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Understanding the difference between your visa and your status

Posted by attorney Calvin Sun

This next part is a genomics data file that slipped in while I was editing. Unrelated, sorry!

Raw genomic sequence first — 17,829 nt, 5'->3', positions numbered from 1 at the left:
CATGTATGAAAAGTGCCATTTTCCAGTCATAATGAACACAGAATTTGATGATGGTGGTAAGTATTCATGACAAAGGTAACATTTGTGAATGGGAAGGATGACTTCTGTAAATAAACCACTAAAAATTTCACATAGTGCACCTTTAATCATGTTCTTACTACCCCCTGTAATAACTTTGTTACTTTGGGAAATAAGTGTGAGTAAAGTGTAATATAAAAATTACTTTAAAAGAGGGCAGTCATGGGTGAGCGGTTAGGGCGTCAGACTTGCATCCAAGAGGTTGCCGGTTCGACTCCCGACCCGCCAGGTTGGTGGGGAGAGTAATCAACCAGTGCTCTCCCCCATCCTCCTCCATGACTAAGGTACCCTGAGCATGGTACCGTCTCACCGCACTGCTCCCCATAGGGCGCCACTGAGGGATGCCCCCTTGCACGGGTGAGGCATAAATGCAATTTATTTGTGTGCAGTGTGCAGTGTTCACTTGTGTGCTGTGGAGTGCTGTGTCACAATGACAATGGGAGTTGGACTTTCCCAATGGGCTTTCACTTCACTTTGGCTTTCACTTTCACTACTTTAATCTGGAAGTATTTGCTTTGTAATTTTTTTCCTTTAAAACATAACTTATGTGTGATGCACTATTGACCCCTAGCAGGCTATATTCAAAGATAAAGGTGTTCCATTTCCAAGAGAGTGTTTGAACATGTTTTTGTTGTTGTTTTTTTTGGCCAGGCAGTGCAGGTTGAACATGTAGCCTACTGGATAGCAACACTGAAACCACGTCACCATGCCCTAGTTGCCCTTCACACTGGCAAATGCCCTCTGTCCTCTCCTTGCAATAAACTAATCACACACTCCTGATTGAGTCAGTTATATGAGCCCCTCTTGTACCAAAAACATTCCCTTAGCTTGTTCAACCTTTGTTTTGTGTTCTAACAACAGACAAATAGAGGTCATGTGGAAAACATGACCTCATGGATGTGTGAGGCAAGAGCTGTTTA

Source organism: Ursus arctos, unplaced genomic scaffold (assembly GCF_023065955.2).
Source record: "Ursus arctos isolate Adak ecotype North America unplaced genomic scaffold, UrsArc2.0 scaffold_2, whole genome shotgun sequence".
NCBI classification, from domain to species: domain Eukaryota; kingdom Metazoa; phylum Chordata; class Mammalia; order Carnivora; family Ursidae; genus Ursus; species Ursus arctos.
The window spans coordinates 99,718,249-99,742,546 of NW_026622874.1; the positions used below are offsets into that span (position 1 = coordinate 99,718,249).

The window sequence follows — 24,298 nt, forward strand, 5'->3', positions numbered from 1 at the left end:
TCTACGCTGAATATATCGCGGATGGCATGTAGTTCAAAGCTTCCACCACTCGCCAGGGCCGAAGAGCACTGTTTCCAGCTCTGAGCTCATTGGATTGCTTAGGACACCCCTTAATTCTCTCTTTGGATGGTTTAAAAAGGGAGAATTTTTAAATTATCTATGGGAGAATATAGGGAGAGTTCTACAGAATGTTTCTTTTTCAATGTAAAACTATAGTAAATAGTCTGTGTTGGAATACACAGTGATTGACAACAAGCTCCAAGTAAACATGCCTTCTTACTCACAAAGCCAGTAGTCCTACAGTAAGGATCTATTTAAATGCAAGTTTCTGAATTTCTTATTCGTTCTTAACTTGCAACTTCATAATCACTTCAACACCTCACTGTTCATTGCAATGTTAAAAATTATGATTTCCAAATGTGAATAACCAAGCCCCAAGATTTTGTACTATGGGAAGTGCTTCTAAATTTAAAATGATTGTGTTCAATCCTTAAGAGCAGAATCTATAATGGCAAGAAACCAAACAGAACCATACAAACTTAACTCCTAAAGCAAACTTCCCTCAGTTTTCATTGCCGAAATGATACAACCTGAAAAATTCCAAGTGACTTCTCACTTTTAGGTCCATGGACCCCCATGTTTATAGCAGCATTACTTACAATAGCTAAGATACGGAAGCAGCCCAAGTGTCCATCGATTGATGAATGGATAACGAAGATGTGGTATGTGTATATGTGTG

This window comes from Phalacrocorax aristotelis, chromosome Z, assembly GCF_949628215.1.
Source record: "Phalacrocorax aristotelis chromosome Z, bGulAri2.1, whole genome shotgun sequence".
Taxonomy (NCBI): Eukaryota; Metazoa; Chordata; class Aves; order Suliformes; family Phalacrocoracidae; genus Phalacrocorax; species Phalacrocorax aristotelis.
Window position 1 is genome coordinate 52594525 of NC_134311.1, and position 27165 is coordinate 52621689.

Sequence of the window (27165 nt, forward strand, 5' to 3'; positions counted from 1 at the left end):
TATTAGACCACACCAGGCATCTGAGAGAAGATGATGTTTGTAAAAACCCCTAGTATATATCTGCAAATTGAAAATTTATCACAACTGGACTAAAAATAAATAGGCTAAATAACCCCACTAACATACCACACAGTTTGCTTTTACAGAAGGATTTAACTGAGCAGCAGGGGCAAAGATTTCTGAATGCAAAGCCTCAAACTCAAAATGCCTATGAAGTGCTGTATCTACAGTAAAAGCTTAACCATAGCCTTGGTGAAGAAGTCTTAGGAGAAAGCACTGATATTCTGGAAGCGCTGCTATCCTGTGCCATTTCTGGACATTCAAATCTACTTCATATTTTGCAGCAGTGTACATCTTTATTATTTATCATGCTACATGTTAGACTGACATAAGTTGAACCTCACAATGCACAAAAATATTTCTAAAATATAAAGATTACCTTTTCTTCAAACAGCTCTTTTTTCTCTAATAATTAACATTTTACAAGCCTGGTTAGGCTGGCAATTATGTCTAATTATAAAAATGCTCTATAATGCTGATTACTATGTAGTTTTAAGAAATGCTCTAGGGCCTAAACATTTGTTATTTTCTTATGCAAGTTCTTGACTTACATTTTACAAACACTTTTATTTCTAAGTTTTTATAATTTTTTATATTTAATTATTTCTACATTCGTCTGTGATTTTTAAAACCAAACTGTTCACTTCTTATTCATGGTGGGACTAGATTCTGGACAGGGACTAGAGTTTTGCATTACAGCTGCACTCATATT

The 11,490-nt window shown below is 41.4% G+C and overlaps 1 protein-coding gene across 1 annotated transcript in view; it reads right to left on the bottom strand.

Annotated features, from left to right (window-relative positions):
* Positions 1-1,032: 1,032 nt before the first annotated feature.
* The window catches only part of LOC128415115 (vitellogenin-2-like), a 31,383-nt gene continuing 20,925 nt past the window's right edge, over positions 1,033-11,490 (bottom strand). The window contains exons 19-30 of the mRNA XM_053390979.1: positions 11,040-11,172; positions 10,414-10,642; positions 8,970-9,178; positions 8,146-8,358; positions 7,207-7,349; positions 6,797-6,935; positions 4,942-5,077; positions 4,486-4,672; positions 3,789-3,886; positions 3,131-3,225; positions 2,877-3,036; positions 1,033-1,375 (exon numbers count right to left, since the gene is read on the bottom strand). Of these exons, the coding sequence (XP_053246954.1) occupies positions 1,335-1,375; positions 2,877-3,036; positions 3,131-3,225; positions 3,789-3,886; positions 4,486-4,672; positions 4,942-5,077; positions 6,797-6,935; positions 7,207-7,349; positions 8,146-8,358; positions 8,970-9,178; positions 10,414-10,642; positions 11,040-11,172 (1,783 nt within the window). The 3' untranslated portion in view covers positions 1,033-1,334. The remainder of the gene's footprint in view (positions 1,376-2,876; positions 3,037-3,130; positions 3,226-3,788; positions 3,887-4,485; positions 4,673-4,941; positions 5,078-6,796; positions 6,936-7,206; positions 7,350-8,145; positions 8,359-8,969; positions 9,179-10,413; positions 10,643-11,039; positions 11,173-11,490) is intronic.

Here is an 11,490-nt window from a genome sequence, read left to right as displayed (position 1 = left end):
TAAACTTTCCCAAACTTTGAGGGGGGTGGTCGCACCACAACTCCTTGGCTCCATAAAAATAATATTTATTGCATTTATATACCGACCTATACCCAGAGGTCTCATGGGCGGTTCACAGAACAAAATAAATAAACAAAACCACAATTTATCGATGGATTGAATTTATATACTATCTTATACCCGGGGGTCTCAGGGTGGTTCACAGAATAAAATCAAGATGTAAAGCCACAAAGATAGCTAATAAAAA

This article is directed at the non-US citizen or non-US national who is in the US in a non-immigrant status. You might be a student, in F-1 status. You might be a temporary worker, in H-1B status. Regardless, this article is intended to help you understand the difference between your VISA and your STATUS. . What is status?. . Your status is simply the condition of your stay in the US. That status reflects the reason you are in the US, and what you can and cannot do while you are in the US. For example, those in F-1 status must study at an approved college or university. They also are limited in how much they can work. You receive your status as the result of a successful submission of a petition or application.. . What is a visa?. . A visa gives you permission to enter the United States, subject to approval by an immigration official at your port of entry. The visa allows you to enter the U.S., subject to permission by officials. The latest time you are allowed to enter is determined by the expiration date of the visa. In other words, if you have a visa, and it is expired, then you cannot enter the United States on that visa if you are outside the United States at that moment.. . In order to obtain a visa that is associated with a particular status, you generally must be in that status. You generally would receive your visa at a US embassy or consulate. The visa would have an expiration date, which represents the last day on which you could enter the US. Note, however, that this expiration date has nothing to do with how long you may remain in the US once you enter. Furthermore, even if you have a visa, you still might be denied entry into the US. Once you arrive at a port of entry, a US immigrations official still has the authority to deny you from entering the US.. . Example of status without a visa. . The clearest evidence that "status" and "visa" are different is the fact that a person can have a status without having the associated visa. Suppose you are accepted as an undergraduate student at a US university. Before coming to the US, among other things you would need to apply for and receive an F-1 student visa, and would need to enter the US on or before the expiration date of that visa. When you enter the US at the proper time with respect to the start of your studies, you would be in F-1 status and also have an F-1 visa.. . Assume that you comply with the requirements of maintaining your status during your four years of undergraduate study. Assume further that you have found a job that is related to your field of study, and that you will be working at that job following your graduation. In other words, you will take advantage of your post-completion optional practical training (OPT), and that the OPT period is one year.. . During your OPT period, your boss likes you so much that he wants to hire you full time. Because your job qualifies as a specialty occupation, furthermore, your boss files a petition for you to receive H-1B status. Two months after your boss files the petition, it is approved. During this time, you have remained in the US.. . Because you never left the US, you received your H-1B via a "change of status." During this time, your passport remained the same, that is, no additional visa stamp was inserted. In other words, even though your passport has an F-1 visa (which might even have expired by now), it would not have an H-1B visa, even though you now are in H-1B status.. . Why this distinction is crucial. . This distinction between visa and status is crucial if you later, after getting your H-1B status, decide to leave the US, for example to go back to your home country. In that case, you cannot just simply return to the US. You will be turned away because even though you might be in H-1B status, you do not have an H-1B visa. Therefore, you will need to visit a US embassy or consulate in order to receive an H-1B visa, which then could allow you back into the US.. . Therefore, keep in mind that visa and status are related but different entities.. . This article does not constitute legal advice.

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